- Retroactive Recognition/Hey, It's That Voice!: Wil Wheaton and Shannon Doherty both got very early roles as child actors in this movie, and this would mark the first of a long line of roles Dom De Luise would play for Don Bluth.
- Ship-to-Ship Combat: Back in the early days of the NIMH fandom, there was a good amount of battle between Justin x Brisby and Jonathan x Brisby (substitute Brisby for the Fan Nickname if desired); this was fueled by a still image of Justin and Mrs. Brisby kissing, rumored to be a shot of a scene cut from the movie; Word of God killed this notion fairly quickly, but the fandom picks at it from time to time.
- Special Effects Failure: The bulk of the film has impressive animation and special effects work, but some of the scenes of the Tractor and its plow during the Moving Day sequence are obvious live action footage tinted in brown, which sticks out like a sore thumb compared to the rest of the films art.
- Tough Act to Follow: Thought he did plenty of other good films after this one, most people still agree that this is Don Bluth's most consistently good film.
- Visual Effects of Awesome: Between the lightning sparking off Brutus's halberd, the lightshows from Nicodemus' Crystal Ball, the Mind Screw-y visuals during the NIMH flashback sequences, and the amulet coming to life at the end, the light effects are utterly dazzling.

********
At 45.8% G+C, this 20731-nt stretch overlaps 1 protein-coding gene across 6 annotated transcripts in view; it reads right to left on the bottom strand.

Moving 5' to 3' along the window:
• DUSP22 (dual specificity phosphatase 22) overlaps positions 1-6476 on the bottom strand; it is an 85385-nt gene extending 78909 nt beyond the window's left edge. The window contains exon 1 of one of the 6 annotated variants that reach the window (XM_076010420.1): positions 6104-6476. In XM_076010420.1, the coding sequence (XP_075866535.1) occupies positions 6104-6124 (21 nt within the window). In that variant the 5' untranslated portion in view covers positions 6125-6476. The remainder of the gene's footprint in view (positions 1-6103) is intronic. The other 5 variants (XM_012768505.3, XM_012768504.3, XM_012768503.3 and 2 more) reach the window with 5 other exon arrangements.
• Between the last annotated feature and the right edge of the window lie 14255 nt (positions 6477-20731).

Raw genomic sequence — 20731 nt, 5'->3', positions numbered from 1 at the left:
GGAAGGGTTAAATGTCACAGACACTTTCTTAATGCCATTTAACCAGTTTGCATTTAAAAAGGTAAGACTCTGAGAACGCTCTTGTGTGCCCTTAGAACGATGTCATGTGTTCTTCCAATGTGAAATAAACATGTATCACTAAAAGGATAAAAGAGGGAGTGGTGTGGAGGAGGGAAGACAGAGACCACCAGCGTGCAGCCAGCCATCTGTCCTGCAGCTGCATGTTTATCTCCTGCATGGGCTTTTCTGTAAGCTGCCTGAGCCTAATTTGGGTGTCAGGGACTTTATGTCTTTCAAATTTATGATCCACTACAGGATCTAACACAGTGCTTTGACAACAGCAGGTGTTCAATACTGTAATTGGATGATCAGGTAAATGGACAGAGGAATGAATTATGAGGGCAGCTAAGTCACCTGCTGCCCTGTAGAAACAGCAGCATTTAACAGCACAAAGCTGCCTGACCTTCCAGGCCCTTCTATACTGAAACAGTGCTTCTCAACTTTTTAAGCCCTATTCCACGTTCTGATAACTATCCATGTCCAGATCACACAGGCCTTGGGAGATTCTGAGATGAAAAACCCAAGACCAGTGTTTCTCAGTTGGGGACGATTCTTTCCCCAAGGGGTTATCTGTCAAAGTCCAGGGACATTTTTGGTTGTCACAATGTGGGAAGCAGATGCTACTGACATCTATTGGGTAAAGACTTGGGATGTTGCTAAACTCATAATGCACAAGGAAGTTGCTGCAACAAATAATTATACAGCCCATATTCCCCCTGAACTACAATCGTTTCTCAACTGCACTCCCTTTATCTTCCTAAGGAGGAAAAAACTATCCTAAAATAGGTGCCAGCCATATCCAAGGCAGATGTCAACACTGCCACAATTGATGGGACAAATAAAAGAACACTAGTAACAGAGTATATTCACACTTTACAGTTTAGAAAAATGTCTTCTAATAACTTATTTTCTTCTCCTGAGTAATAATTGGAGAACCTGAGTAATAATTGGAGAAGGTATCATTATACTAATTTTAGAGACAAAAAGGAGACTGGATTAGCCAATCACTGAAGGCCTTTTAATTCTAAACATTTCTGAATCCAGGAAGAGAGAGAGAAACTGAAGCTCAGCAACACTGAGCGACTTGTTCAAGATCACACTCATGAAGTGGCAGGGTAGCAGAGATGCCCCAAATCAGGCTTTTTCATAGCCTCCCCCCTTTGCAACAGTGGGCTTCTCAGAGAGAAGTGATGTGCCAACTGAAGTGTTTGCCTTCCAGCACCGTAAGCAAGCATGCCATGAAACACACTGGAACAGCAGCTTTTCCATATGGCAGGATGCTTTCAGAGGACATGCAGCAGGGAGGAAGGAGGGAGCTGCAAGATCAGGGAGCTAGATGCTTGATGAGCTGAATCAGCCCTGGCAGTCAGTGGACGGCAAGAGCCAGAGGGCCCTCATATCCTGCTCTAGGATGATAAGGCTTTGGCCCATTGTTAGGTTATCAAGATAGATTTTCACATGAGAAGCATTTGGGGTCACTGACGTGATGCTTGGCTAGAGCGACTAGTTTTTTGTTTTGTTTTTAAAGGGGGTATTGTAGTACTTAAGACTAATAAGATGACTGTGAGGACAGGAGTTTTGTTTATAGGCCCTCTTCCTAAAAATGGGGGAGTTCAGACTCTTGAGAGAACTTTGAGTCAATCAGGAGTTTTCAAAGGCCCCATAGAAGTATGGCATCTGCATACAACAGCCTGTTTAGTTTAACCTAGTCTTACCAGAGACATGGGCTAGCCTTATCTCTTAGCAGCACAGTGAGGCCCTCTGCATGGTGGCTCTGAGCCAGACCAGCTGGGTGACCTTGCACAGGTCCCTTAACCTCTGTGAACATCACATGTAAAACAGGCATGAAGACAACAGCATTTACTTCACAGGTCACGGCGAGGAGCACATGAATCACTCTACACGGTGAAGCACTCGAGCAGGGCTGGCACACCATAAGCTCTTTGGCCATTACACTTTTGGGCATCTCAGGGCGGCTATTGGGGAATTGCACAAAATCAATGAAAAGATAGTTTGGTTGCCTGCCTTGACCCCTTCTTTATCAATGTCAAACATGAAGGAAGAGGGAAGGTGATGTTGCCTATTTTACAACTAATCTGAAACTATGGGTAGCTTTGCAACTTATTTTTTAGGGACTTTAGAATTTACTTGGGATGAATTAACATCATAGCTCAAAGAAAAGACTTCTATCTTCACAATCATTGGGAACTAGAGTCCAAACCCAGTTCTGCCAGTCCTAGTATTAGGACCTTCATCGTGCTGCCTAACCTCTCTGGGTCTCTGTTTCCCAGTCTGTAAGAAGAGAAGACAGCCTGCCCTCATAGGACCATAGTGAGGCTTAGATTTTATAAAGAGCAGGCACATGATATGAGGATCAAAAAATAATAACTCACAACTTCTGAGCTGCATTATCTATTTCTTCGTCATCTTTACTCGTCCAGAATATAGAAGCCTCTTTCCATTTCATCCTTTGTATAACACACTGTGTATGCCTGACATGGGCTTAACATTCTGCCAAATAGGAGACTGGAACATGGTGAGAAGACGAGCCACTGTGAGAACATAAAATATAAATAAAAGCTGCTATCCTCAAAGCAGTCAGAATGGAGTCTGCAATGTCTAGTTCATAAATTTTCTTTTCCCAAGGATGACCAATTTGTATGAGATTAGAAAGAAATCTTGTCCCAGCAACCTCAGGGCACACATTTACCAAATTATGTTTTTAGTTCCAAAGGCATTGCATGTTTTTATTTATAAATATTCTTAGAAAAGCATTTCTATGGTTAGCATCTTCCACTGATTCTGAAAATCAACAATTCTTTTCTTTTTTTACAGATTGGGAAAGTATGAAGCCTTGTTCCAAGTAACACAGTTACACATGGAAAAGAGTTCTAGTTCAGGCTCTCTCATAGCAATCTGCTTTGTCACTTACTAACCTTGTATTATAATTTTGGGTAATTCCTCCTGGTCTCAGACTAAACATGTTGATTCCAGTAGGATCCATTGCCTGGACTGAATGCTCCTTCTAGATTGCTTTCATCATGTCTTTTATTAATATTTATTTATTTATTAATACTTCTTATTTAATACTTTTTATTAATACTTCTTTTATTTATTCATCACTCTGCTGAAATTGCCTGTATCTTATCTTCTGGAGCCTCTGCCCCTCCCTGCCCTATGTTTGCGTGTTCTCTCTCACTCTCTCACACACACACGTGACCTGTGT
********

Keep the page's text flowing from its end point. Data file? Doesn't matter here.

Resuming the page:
- Done by a staff of three effects animators, no less!
- What Do You Mean, It's for Kids?: It's hard to tell whether this is really a family movie. Graphic on-screen character death, horrifying creatures, a completely superfluous "damn", several psychologically disturbing scenes.
The Secret of NIMH 2: Timmy to the Rescue
- Ass Pull: Two examples:
- First is Nicodemus' prophecy. It was never mentioned in the first film and was just thrown in for the purpose of giving the film a plot. What's even more jarring is that Nicodemus may have had telekinetic abilities, was wise and had a magical viewing globe but it was never made explicit that he could tell the future. And if he could see the future, shouldn't he have seen that brick coming?
- Second is Mrs. Brisby's letter to Timmy that Martin is missing. You would think that because Martin is an important character in the story that this letter should be an important plot point, but it is thrown in quite far into the movie just to explain that Martin went missing. It even looks like Timmy pulled the thing out of his ass.
- Big Lipped Alligator Moment: The "Magic Mystery Show", sung by Jeremy and Cecil, accompanied by a bunch of dancing forest animals. It gets really ridiculous at points (Cecil's 'Optimouse' credit card is every bit as nonsensical as a Bat Credit Card,) and after the animals realize it's a scam and chase Jeremy and Cecil away, no one talks about it again.
- Ear Worm: "Magic Mystery Show"
- Ensemble Darkhorse: Martin, who is much more likable, funny, and interesting than Timmy. Even moreso after he becomes the bad guy, at which point he's voiced by Eric Idle.
- Fanon Discontinuity: Most persons refuse to acknowledge it as canon.